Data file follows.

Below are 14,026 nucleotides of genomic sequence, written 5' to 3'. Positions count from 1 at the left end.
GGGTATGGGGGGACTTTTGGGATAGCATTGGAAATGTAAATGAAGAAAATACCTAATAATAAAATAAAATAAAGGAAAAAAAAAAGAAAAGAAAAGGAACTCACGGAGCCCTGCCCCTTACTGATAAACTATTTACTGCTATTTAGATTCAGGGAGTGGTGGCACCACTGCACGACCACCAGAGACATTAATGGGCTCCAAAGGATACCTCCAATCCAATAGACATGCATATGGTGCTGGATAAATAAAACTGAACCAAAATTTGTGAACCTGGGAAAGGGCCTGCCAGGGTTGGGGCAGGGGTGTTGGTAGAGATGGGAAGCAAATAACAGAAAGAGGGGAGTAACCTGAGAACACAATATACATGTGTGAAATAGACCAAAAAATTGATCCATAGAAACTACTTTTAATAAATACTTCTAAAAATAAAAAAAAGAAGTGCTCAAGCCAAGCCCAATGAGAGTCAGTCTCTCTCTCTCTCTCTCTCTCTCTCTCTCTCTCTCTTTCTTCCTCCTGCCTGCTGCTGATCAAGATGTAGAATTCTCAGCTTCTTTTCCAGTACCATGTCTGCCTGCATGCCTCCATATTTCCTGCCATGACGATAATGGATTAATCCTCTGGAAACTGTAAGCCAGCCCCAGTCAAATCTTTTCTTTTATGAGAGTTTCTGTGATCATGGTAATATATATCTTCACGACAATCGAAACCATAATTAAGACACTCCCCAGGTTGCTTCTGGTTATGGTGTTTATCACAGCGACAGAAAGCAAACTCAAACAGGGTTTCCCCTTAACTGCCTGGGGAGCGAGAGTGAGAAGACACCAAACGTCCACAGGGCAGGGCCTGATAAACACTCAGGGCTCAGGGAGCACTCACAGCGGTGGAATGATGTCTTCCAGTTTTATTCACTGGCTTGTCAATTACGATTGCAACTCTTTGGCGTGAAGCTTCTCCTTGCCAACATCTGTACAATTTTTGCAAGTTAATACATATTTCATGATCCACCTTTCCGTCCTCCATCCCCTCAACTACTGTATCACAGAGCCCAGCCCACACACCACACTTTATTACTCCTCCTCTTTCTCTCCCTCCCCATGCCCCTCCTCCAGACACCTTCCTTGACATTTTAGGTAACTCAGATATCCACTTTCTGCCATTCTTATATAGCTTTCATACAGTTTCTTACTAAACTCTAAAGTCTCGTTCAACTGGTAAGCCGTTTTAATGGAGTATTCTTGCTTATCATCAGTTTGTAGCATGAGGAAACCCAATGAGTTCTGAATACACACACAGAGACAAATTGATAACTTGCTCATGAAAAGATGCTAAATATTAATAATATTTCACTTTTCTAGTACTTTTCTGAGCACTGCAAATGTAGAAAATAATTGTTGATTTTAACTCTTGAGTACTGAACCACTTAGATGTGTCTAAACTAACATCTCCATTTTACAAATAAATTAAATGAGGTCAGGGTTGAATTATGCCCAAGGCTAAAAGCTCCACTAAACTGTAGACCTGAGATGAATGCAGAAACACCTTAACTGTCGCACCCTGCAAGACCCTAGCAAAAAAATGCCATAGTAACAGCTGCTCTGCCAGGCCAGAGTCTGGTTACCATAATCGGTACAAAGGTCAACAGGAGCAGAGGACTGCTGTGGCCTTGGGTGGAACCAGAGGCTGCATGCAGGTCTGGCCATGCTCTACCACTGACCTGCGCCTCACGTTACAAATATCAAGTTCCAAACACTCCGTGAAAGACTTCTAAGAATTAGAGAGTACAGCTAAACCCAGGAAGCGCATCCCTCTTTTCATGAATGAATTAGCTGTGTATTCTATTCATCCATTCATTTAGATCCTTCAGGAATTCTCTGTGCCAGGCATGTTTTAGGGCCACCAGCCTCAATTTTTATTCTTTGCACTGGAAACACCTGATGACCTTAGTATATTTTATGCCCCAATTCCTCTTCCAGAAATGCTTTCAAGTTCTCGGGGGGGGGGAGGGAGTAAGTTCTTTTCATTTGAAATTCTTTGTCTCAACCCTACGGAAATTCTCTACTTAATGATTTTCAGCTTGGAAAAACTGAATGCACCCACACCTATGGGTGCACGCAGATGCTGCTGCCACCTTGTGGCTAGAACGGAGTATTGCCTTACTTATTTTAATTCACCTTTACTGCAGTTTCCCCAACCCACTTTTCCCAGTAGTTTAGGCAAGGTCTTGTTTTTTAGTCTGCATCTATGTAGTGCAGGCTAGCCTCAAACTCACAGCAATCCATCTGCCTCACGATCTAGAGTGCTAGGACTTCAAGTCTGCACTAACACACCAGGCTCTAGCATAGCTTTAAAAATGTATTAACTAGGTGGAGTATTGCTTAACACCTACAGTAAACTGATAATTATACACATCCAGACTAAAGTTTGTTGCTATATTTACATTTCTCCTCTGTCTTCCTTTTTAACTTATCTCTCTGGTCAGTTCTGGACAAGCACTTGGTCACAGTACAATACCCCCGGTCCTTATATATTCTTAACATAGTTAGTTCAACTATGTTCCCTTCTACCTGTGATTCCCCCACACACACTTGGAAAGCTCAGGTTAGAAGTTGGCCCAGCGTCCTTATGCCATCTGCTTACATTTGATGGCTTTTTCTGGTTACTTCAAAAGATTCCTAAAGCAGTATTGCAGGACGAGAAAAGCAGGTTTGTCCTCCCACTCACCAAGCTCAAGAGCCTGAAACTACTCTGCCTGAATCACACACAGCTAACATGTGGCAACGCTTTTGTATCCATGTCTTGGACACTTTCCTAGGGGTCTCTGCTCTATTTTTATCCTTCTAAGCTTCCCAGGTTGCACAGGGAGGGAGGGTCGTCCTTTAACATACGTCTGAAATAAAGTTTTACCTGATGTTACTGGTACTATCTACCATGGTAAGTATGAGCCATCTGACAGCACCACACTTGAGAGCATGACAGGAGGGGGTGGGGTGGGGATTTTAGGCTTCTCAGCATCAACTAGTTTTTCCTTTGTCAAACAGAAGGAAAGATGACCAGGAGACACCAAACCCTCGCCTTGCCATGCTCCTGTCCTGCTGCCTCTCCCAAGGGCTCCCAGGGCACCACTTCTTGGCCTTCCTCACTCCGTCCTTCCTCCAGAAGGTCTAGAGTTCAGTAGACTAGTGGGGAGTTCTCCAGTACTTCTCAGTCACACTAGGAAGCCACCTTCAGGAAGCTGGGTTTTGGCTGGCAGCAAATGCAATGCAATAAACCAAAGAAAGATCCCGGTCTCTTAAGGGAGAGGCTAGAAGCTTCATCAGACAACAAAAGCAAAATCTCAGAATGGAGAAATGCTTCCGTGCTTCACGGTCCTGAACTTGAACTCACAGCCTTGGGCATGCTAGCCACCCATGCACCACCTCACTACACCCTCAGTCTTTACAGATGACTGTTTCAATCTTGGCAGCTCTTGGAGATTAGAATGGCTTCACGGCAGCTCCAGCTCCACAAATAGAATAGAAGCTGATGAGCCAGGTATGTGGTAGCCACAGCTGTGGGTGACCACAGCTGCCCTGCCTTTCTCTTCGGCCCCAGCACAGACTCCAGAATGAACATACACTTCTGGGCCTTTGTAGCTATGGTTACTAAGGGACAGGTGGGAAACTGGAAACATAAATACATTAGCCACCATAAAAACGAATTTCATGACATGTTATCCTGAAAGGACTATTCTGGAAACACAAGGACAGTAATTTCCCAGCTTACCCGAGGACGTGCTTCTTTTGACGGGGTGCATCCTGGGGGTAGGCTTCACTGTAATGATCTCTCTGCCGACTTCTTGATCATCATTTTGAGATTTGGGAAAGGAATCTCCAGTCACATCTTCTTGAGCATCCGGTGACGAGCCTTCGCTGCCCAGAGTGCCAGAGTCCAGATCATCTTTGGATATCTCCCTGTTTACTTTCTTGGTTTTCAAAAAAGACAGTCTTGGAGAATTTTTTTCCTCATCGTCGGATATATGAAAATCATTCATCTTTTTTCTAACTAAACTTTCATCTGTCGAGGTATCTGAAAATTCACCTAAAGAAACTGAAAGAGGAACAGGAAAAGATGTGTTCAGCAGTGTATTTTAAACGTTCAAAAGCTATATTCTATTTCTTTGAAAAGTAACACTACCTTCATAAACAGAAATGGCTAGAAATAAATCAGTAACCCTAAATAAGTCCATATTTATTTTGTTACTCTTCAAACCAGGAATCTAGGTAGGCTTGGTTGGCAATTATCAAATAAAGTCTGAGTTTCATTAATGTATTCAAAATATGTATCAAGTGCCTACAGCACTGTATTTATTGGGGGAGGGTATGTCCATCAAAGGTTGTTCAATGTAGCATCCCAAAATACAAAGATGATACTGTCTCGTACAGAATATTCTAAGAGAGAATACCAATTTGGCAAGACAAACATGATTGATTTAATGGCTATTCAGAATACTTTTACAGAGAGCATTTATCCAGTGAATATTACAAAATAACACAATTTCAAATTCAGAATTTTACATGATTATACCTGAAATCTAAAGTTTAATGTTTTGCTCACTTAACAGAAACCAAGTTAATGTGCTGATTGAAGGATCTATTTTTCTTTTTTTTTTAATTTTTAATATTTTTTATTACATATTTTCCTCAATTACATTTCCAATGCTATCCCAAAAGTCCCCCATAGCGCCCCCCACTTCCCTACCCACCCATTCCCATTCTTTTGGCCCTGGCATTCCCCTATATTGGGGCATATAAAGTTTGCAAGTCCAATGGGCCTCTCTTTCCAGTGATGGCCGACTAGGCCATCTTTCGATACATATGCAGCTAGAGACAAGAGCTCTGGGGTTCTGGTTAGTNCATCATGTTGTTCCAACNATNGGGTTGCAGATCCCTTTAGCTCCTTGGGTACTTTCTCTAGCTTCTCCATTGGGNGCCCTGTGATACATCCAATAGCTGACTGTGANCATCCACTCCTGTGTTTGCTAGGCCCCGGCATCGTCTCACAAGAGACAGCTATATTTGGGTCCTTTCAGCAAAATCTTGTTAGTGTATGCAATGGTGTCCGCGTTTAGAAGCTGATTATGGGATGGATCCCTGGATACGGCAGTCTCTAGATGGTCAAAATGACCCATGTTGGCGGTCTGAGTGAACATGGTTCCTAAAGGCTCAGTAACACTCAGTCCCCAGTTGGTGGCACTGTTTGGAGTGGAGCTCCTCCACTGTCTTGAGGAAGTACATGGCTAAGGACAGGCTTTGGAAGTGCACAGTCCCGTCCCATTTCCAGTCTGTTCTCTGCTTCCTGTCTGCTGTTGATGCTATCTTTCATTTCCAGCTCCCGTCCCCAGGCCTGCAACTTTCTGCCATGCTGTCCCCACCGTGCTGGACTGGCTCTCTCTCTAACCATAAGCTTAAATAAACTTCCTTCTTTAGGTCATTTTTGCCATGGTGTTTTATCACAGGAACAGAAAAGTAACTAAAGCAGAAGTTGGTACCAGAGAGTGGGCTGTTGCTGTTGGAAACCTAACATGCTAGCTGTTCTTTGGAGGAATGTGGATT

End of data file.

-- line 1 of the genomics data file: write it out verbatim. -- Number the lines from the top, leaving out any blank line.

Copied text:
Below are 14,026 nucleotides of genomic sequence, written 5' to 3'. Positions count from 1 at the left end.